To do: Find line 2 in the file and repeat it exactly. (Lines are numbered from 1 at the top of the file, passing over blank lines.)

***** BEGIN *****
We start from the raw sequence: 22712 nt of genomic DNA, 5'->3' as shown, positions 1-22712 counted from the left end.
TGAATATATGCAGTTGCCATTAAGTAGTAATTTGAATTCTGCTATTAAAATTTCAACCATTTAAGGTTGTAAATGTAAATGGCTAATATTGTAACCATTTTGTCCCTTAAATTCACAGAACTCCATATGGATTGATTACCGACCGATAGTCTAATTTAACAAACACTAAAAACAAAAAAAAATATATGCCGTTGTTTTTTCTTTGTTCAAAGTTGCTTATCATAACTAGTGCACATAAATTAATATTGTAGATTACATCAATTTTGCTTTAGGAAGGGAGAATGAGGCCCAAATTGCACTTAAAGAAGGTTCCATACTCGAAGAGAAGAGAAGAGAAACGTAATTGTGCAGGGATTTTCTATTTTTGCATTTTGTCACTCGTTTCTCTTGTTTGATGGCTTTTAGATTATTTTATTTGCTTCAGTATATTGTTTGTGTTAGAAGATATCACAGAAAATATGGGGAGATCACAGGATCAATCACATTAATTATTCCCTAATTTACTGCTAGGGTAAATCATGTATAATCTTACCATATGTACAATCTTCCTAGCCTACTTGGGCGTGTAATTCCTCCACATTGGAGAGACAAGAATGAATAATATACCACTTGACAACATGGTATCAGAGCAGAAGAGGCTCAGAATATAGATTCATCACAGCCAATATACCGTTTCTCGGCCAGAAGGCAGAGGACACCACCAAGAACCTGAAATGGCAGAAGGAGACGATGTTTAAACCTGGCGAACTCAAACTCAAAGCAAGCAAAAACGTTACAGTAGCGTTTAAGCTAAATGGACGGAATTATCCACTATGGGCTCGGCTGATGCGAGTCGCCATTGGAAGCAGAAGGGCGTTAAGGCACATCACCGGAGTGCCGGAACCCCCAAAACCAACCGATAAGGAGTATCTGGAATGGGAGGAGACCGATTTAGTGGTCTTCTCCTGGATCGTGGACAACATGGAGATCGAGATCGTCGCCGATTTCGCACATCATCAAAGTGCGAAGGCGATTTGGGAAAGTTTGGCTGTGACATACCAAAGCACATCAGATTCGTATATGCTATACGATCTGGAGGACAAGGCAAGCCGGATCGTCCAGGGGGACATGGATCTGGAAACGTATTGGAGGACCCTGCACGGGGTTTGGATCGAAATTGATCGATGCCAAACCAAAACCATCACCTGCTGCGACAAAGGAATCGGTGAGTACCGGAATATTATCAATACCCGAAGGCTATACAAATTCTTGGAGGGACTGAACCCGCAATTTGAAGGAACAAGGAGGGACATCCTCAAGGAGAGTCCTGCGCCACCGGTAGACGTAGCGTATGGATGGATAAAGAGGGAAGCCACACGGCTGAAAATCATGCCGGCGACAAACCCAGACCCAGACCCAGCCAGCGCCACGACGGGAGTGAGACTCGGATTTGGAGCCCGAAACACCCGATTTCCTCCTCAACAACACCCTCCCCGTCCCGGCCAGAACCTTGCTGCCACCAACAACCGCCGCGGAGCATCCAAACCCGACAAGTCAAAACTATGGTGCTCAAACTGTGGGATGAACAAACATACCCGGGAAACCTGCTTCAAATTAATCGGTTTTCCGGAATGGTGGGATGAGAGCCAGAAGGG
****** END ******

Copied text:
TGAATATATGCAGTTGCCATTAAGTAGTAATTTGAATTCTGCTATTAAAATTTCAACCATTTAAGGTTGTAAATGTAAATGGCTAATATTGTAACCATTTTGTCCCTTAAATTCACAGAACTCCATATGGATTGATTACCGACCGATAGTCTAATTTAACAAACACTAAAAACAAAAAAAAATATATGCCGTTGTTTTTTCTTTGTTCAAAGTTGCTTATCATAACTAGTGCACATAAATTAATATTGTAGATTACATCAATTTTGCTTTAGGAAGGGAGAATGAGGCCCAAATTGCACTTAAAGAAGGTTCCATACTCGAAGAGAAGAGAAGAGAAACGTAATTGTGCAGGGATTTTCTATTTTTGCATTTTGTCACTCGTTTCTCTTGTTTGATGGCTTTTAGATTATTTTATTTGCTTCAGTATATTGTTTGTGTTAGAAGATATCACAGAAAATATGGGGAGATCACAGGATCAATCACATTAATTATTCCCTAATTTACTGCTAGGGTAAATCATGTATAATCTTACCATATGTACAATCTTCCTAGCCTACTTGGGCGTGTAATTCCTCCACATTGGAGAGACAAGAATGAATAATATACCACTTGACAACATGGTATCAGAGCAGAAGAGGCTCAGAATATAGATTCATCACAGCCAATATACCGTTTCTCGGCCAGAAGGCAGAGGACACCACCAAGAACCTGAAATGGCAGAAGGAGACGATGTTTAAACCTGGCGAACTCAAACTCAAAGCAAGCAAAAACGTTACAGTAGCGTTTAAGCTAAATGGACGGAATTATCCACTATGGGCTCGGCTGATGCGAGTCGCCATTGGAAGCAGAAGGGCGTTAAGGCACATCACCGGAGTGCCGGAACCCCCAAAACCAACCGATAAGGAGTATCTGGAATGGGAGGAGACCGATTTAGTGGTCTTCTCCTGGATCGTGGACAACATGGAGATCGAGATCGTCGCCGATTTCGCACATCATCAAAGTGCGAAGGCGATTTGGGAAAGTTTGGCTGTGACATACCAAAGCACATCAGATTCGTATATGCTATACGATCTGGAGGACAAGGCAAGCCGGATCGTCCAGGGGGACATGGATCTGGAAACGTATTGGAGGACCCTGCACGGGGTTTGGATCGAAATTGATCGATGCCAAACCAAAACCATCACCTGCTGCGACAAAGGAATCGGTGAGTACCGGAATATTATCAATACCCGAAGGCTATACAAATTCTTGGAGGGACTGAACCCGCAATTTGAAGGAACAAGGAGGGACATCCTCAAGGAGAGTCCTGCGCCACCGGTAGACGTAGCGTATGGATGGATAAAGAGGGAAGCCACACGGCTGAAAATCATGCCGGCGACAAACCCAGACCCAGACCCAGCCAGCGCCACGACGGGAGTGAGACTCGGATTTGGAGCCCGAAACACCCGATTTCCTCCTCAACAACACCCTCCCCGTCCCGGCCAGAACCTTGCTGCCACCAACAACCGCCGCGGAGCATCCAAACCCGACAAGTCAAAACTATGGTGCTCAAACTGTGGGATGAACAAACATACCCGGGAAACCTGCTTCAAATTAATCGGTTTTCCGGAATGGTGGGATGAGAGCCAGAAGGG